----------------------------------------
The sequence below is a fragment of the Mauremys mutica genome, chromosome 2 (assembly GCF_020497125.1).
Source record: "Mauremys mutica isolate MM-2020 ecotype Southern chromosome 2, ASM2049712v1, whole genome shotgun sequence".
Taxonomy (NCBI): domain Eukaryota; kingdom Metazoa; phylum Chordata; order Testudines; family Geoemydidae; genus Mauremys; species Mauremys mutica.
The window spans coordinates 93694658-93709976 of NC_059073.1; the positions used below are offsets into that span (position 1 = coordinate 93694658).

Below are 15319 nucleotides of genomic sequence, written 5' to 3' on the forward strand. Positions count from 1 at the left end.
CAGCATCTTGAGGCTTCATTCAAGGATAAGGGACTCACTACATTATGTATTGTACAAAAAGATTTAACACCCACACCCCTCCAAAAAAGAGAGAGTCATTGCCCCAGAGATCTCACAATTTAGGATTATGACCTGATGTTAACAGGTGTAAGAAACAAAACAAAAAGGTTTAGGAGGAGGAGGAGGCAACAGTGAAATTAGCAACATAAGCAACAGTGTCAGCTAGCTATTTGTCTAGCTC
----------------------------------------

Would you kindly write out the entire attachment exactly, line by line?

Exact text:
The sequence below is a fragment of the Mauremys mutica genome, chromosome 2 (assembly GCF_020497125.1).
Source record: "Mauremys mutica isolate MM-2020 ecotype Southern chromosome 2, ASM2049712v1, whole genome shotgun sequence".
Taxonomy (NCBI): domain Eukaryota; kingdom Metazoa; phylum Chordata; order Testudines; family Geoemydidae; genus Mauremys; species Mauremys mutica.
The window spans coordinates 93694658-93709976 of NC_059073.1; the positions used below are offsets into that span (position 1 = coordinate 93694658).

Below are 15319 nucleotides of genomic sequence, written 5' to 3' on the forward strand. Positions count from 1 at the left end.
CAGCATCTTGAGGCTTCATTCAAGGATAAGGGACTCACTACATTATGTATTGTACAAAAAGATTTAACACCCACACCCCTCCAAAAAAGAGAGAGTCATTGCCCCAGAGATCTCACAATTTAGGATTATGACCTGATGTTAACAGGTGTAAGAAACAAAACAAAAAGGTTTAGGAGGAGGAGGAGGCAACAGTGAAATTAGCAACATAAGCAACAGTGTCAGCTAGCTATTTGTCTAGCTC